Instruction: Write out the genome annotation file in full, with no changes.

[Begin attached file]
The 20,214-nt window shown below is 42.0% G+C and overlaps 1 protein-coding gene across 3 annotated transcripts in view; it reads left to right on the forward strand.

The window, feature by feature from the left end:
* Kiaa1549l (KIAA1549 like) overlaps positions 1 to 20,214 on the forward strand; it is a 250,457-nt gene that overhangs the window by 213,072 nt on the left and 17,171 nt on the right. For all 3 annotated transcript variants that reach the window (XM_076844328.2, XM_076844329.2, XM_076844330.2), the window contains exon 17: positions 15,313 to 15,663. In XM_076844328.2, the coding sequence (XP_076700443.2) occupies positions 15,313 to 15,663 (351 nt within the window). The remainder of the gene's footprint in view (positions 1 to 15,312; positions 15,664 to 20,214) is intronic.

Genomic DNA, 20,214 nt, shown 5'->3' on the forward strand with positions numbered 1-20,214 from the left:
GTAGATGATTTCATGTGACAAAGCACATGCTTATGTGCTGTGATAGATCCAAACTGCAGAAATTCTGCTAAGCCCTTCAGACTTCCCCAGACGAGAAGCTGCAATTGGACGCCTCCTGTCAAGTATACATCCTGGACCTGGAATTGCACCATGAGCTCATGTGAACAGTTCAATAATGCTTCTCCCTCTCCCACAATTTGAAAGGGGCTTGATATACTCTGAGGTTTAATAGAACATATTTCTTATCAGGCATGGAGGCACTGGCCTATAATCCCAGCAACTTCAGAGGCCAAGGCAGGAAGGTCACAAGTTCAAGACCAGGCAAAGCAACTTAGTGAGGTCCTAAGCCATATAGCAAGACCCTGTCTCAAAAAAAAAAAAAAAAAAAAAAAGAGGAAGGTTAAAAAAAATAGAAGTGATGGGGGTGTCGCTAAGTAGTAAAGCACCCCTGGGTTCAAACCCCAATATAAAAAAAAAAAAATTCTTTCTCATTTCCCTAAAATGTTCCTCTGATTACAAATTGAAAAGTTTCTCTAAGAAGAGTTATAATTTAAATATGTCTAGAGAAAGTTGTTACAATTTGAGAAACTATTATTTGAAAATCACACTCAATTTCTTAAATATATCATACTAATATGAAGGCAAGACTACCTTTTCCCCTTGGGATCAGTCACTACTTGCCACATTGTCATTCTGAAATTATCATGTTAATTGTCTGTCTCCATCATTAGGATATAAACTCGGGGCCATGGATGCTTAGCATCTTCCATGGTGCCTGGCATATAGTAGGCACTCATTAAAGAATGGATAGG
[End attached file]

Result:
The 20,214-nt window shown below is 42.0% G+C and overlaps 1 protein-coding gene across 3 annotated transcripts in view; it reads left to right on the forward strand.

The window, feature by feature from the left end:
* Kiaa1549l (KIAA1549 like) overlaps positions 1 to 20,214 on the forward strand; it is a 250,457-nt gene that overhangs the window by 213,072 nt on the left and 17,171 nt on the right. For all 3 annotated transcript variants that reach the window (XM_076844328.2, XM_076844329.2, XM_076844330.2), the window contains exon 17: positions 15,313 to 15,663. In XM_076844328.2, the coding sequence (XP_076700443.2) occupies positions 15,313 to 15,663 (351 nt within the window). The remainder of the gene's footprint in view (positions 1 to 15,312; positions 15,664 to 20,214) is intronic.

Genomic DNA, 20,214 nt, shown 5'->3' on the forward strand with positions numbered 1-20,214 from the left:
GTAGATGATTTCATGTGACAAAGCACATGCTTATGTGCTGTGATAGATCCAAACTGCAGAAATTCTGCTAAGCCCTTCAGACTTCCCCAGACGAGAAGCTGCAATTGGACGCCTCCTGTCAAGTATACATCCTGGACCTGGAATTGCACCATGAGCTCATGTGAACAGTTCAATAATGCTTCTCCCTCTCCCACAATTTGAAAGGGGCTTGATATACTCTGAGGTTTAATAGAACATATTTCTTATCAGGCATGGAGGCACTGGCCTATAATCCCAGCAACTTCAGAGGCCAAGGCAGGAAGGTCACAAGTTCAAGACCAGGCAAAGCAACTTAGTGAGGTCCTAAGCCATATAGCAAGACCCTGTCTCAAAAAAAAAAAAAAAAAAAAAAAGAGGAAGGTTAAAAAAAATAGAAGTGATGGGGGTGTCGCTAAGTAGTAAAGCACCCCTGGGTTCAAACCCCAATATAAAAAAAAAAAAATTCTTTCTCATTTCCCTAAAATGTTCCTCTGATTACAAATTGAAAAGTTTCTCTAAGAAGAGTTATAATTTAAATATGTCTAGAGAAAGTTGTTACAATTTGAGAAACTATTATTTGAAAATCACACTCAATTTCTTAAATATATCATACTAATATGAAGGCAAGACTACCTTTTCCCCTTGGGATCAGTCACTACTTGCCACATTGTCATTCTGAAATTATCATGTTAATTGTCTGTCTCCATCATTAGGATATAAACTCGGGGCCATGGATGCTTAGCATCTTCCATGGTGCCTGGCATATAGTAGGCACTCATTAAAGAATGGATAGG